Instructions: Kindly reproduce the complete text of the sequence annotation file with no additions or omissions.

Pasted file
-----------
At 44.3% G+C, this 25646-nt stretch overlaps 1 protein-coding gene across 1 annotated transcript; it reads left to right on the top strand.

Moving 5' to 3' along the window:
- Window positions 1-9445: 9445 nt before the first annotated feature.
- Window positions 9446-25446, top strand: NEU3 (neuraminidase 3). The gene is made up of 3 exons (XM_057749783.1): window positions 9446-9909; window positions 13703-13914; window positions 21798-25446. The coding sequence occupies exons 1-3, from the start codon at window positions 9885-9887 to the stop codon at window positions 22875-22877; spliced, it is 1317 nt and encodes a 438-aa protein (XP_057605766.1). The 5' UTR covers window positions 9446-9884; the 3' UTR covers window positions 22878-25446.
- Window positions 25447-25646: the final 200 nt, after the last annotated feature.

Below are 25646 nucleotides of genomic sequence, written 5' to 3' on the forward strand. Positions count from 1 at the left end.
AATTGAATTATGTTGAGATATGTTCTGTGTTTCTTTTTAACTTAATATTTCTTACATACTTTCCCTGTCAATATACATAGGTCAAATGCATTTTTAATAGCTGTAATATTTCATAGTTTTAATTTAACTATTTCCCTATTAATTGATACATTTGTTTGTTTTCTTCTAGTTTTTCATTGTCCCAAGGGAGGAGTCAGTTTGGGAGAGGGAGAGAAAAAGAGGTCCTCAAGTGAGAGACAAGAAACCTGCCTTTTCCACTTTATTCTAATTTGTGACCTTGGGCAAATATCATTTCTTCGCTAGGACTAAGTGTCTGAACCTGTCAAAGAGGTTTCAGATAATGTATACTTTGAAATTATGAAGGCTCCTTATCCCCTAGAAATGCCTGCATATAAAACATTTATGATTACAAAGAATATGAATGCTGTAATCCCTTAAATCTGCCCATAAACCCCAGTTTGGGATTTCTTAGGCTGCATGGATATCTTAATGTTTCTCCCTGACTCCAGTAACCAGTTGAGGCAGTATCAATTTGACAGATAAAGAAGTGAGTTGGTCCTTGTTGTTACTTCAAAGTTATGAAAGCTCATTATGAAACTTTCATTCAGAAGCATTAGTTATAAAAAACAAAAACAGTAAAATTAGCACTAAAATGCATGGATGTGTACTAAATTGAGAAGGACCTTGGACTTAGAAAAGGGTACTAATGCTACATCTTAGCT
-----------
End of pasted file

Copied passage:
At 44.3% G+C, this 25646-nt stretch overlaps 1 protein-coding gene across 1 annotated transcript; it reads left to right on the top strand.

Moving 5' to 3' along the window:
- Window positions 1-9445: 9445 nt before the first annotated feature.
- Window positions 9446-25446, top strand: NEU3 (neuraminidase 3). The gene is made up of 3 exons (XM_057749783.1): window positions 9446-9909; window positions 13703-13914; window positions 21798-25446. The coding sequence occupies exons 1-3, from the start codon at window positions 9885-9887 to the stop codon at window positions 22875-22877; spliced, it is 1317 nt and encodes a 438-aa protein (XP_057605766.1). The 5' UTR covers window positions 9446-9884; the 3' UTR covers window positions 22878-25446.
- Window positions 25447-25646: the final 200 nt, after the last annotated feature.

Below are 25646 nucleotides of genomic sequence, written 5' to 3' on the forward strand. Positions count from 1 at the left end.
AATTGAATTATGTTGAGATATGTTCTGTGTTTCTTTTTAACTTAATATTTCTTACATACTTTCCCTGTCAATATACATAGGTCAAATGCATTTTTAATAGCTGTAATATTTCATAGTTTTAATTTAACTATTTCCCTATTAATTGATACATTTGTTTGTTTTCTTCTAGTTTTTCATTGTCCCAAGGGAGGAGTCAGTTTGGGAGAGGGAGAGAAAAAGAGGTCCTCAAGTGAGAGACAAGAAACCTGCCTTTTCCACTTTATTCTAATTTGTGACCTTGGGCAAATATCATTTCTTCGCTAGGACTAAGTGTCTGAACCTGTCAAAGAGGTTTCAGATAATGTATACTTTGAAATTATGAAGGCTCCTTATCCCCTAGAAATGCCTGCATATAAAACATTTATGATTACAAAGAATATGAATGCTGTAATCCCTTAAATCTGCCCATAAACCCCAGTTTGGGATTTCTTAGGCTGCATGGATATCTTAATGTTTCTCCCTGACTCCAGTAACCAGTTGAGGCAGTATCAATTTGACAGATAAAGAAGTGAGTTGGTCCTTGTTGTTACTTCAAAGTTATGAAAGCTCATTATGAAACTTTCATTCAGAAGCATTAGTTATAAAAAACAAAAACAGTAAAATTAGCACTAAAATGCATGGATGTGTACTAAATTGAGAAGGACCTTGGACTTAGAAAAGGGTACTAATGCTACATCTTAGCT